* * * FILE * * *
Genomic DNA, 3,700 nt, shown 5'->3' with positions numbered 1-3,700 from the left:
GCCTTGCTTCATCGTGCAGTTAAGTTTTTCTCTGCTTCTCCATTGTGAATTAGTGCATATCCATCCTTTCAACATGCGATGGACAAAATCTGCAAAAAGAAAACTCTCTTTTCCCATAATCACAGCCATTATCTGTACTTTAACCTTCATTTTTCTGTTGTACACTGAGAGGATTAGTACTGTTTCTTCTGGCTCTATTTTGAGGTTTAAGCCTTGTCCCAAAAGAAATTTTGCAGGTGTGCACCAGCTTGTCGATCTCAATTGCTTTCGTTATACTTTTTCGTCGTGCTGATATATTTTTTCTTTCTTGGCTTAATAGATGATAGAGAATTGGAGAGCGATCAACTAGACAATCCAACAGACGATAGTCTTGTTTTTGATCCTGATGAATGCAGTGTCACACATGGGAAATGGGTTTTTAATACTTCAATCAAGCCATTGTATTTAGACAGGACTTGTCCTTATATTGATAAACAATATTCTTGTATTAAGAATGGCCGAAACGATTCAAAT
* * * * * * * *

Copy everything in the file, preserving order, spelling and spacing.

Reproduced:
Genomic DNA, 3,700 nt, shown 5'->3' with positions numbered 1-3,700 from the left:
GCCTTGCTTCATCGTGCAGTTAAGTTTTTCTCTGCTTCTCCATTGTGAATTAGTGCATATCCATCCTTTCAACATGCGATGGACAAAATCTGCAAAAAGAAAACTCTCTTTTCCCATAATCACAGCCATTATCTGTACTTTAACCTTCATTTTTCTGTTGTACACTGAGAGGATTAGTACTGTTTCTTCTGGCTCTATTTTGAGGTTTAAGCCTTGTCCCAAAAGAAATTTTGCAGGTGTGCACCAGCTTGTCGATCTCAATTGCTTTCGTTATACTTTTTCGTCGTGCTGATATATTTTTTCTTTCTTGGCTTAATAGATGATAGAGAATTGGAGAGCGATCAACTAGACAATCCAACAGACGATAGTCTTGTTTTTGATCCTGATGAATGCAGTGTCACACATGGGAAATGGGTTTTTAATACTTCAATCAAGCCATTGTATTTAGACAGGACTTGTCCTTATATTGATAAACAATATTCTTGTATTAAGAATGGCCGAAACGATTCAAAT